HELC, on the other hand, asserts that that the briefing instructions focused on general information and lasted between five and ten minutes in total. (Westby Decl. ¶¶ 14, 29-30; Olson Decl. ¶¶ 11, 24-25.) HELC asserts that Westby and Olson were not given adequate warning of the dangers of carbon monoxide associated with use of the houseboats rented to them, including the danger of swimming while the engine or generator were running. (Westby Decl. ¶¶ 35-36; Olson Decl. ¶¶ 29-30.) HELC further asserts that based on the instructions, Westby and Olson understood that the generator should only be turned off at nighttime. (Westby Decl. ¶ 19; Olson Decl. ¶ 16.) Although Westby does not dispute signing the Houseboats Briefing Instructions and initialing the carbon monoxide warning line, Westby asserts that he was provided no verbal warning about the generator, the engine, or carbon monoxide when he was given the Houseboats Briefing Instructions to acknowledge and sign. (Westby Decl. ¶¶ 22, 24, 25.)

After the briefing, the HELC group navigated the houseboats to their campsite location on Rainy Lake where they moored and began preparing for the evening. (Id. ¶ 32; Olson Decl. ¶ 26; HELC's Statement of the Case at 2.) During downtime before the evening meal, Briggs Anderson was swimming near one of the houseboats while the generator was running. (HELC's Answer ¶ 10; HELC's Statement of the Case at 2.)

At some point while swimming, Briggs Anderson was rendered unconscious. (HELC's Answer ¶ 10; Dawson Decl. ¶ 11, Ex. 9 ("Rainy Lake Houseboats' Answer") ¶ 5.) Briggs Anderson passed away later that evening. (HELC's Answer ¶ 10; Ettestad Dep. at 45-46.) The Andersons assert that Briggs Anderson passed away as a result of carbon monoxide poisoning. (Dawson Decl. ¶ 7, Ex. 5 ("Andersons' Letter"); see also Dawson Decl. ¶ 6, Ex. 4 ("Autopsy Report").)

III. Procedural History

On February 3, 2014, Scott Anderson, individually and as a Trustee of Briggs Anderson, filed a wrongful death action against HELC and Rainy Lake Houseboats in Otter Tail County District Court. (Dawson Decl. ¶ 8, Ex. 6.) HELC and Rainy Lake Houseboats filed respective answers in the state proceeding. (Dawson Decl. ¶¶ 9, 10, Exs. 7, 8.)

On May 1, 2014, Rainy Lake Houseboats commenced the present action in federal court seeking exoneration from or limitation of liability for all claims arising from the July 29, 2013 incident on Rainy Lake. (Doc. No. 1 ("Rainy Lake Houseboats' Compl.").) Specifically, Rainy Lake Houseboats claims: (1) "exoneration from liability for any loss, damages or injury occasioned or incurred by reason of the incident involving the death of Briggs Anderson"; or alternatively, (2) "the benefit of limitation of a vessel owner's liability under Title 46, United States Code, § 30505, and of the various statutes, rules and regulations supplemental thereto, and amendatory thereof." (Id. ¶¶ 14, 16.)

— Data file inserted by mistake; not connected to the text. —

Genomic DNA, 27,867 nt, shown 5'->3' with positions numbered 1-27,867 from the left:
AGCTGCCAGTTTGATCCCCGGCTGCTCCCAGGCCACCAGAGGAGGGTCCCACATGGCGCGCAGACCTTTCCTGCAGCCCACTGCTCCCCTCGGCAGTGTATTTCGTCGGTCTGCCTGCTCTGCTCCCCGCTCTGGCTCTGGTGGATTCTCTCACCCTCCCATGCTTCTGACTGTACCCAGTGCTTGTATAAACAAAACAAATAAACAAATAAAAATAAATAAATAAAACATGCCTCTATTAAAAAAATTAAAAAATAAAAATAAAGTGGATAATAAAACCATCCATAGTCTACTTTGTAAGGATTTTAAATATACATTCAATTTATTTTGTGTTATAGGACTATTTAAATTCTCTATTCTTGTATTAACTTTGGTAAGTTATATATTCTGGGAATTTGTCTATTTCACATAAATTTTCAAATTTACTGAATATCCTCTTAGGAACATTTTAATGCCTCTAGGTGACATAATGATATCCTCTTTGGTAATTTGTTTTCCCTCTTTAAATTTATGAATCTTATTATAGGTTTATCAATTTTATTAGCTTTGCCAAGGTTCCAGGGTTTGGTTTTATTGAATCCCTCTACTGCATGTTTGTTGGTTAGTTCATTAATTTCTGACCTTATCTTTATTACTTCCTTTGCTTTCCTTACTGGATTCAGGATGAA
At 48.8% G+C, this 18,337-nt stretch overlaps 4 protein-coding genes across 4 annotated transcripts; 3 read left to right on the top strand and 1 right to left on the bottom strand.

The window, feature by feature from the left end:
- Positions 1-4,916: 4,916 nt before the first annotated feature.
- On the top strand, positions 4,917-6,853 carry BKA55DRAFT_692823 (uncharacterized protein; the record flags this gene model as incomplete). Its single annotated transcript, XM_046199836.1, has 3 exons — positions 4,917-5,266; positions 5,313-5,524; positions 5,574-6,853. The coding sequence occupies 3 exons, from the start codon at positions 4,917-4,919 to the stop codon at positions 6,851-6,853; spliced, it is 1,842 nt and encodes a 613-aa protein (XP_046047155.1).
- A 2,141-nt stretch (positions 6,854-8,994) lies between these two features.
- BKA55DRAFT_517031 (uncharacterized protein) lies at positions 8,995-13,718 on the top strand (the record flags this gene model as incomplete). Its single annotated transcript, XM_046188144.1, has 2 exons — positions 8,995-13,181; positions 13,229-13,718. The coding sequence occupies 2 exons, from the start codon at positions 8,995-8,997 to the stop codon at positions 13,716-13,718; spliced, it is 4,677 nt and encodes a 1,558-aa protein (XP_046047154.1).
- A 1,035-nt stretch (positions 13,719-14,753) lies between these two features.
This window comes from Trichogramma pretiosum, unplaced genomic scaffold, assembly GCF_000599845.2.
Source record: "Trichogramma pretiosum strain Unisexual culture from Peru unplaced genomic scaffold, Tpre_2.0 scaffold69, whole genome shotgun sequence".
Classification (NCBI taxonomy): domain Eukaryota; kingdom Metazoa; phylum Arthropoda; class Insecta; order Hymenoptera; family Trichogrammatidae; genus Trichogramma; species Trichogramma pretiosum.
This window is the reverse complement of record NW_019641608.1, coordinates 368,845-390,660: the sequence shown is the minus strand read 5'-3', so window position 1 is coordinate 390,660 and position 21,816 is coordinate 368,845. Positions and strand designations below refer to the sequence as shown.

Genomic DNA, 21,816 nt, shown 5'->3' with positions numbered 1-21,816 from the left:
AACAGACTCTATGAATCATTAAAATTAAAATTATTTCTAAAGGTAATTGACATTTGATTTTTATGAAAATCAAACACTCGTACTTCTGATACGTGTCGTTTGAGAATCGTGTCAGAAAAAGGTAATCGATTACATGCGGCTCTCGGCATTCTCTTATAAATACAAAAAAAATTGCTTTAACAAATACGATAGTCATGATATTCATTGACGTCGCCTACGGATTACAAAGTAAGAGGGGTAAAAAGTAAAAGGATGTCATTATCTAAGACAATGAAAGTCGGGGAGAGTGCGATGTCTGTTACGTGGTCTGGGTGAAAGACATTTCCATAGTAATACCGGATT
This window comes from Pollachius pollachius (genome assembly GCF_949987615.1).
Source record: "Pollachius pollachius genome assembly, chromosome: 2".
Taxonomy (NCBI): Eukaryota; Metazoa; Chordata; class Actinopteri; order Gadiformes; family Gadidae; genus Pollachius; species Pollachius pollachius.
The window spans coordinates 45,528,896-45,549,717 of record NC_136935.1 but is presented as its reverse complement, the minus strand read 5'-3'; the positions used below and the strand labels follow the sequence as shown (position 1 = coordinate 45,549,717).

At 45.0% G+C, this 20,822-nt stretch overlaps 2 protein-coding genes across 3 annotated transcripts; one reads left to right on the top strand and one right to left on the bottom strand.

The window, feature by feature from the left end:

On May 14, 2014, this Court issued an Order staying the Otter Tail County proceeding pending the resolution of the above-entitled matter. ( See Doc. No. 7.)

On May 15, 2014, the Clerk of Court issued a Notice of Complaint for Exoneration from, or Limitation of, Liability in response to Rainy Lake Houseboats' Complaint. (Doc. No. 8.) The Notice of Complaint provides that: "[a]ll persons having a claim arising out of the July 29, 2013 incident must, no later than June 25, 2014, file a claim as provided by Rule F of the Supplemental Rules for Admiralty or Maritime Claims with the Clerk of Court"; and "[a]ny claimants who desire to contest plaintiff's right to exoneration from, or limitation of, liability must, in addition to filing and serving a claim, also file and serve an answer to plaintiff's complaint as required by Rule F(5) of the Supplemental Rules for Admiralty and Maritime Claims." (Id. at 1.)

On June 3, 2014, HELC filed an Answer, Claim, and Complaint. (Doc. No. 11 ("HELC's Compl.").) In HELC's Complaint, HELC claims: (1) "exoneration from liability for any loss, damages or injury occasioned or incurred by reason of the death of Briggs Anderson, and from any claims arising therefrom"; or, alternatively, (2) "the benefit of limitation of a vessel and owner's liability provided under Title 46 U.S.C. § 30505 in that as a Charterer is provided the protections of an owner in the form of exoneration and limitation of liability." (Id. ¶¶ 14, 18.)

On June 24, 2014, the Andersons filed an Answer and Claim to Rainy Lake Houseboats' Complaint. (Doc. No. 12 ("Andersons' Answer").) In the Anderson's Answer, they request that the Court: (1) "[d]eny [Rainy Lake Houseboats'] Complaint for Exoneration or Limitation of Liability"; or, alternatively, (2) "[a]djudge that [Rainy Lake Houseboats] is liable and responsible for the death of Briggs Anderson, and that the damages associated with the death of Briggs Anderson are greater than the value of the vessel or [Rainy Lake Houseboats'] interest in the vessel." (Id. at 3.)

On June 24, 2014, Rainy Lake Houseboats filed a Response to HELC's Complaint for Exoneration and Limitation of Liability in the Alternative. (Doc. No. 13 ("Rainy Lake Houseboats' Response").)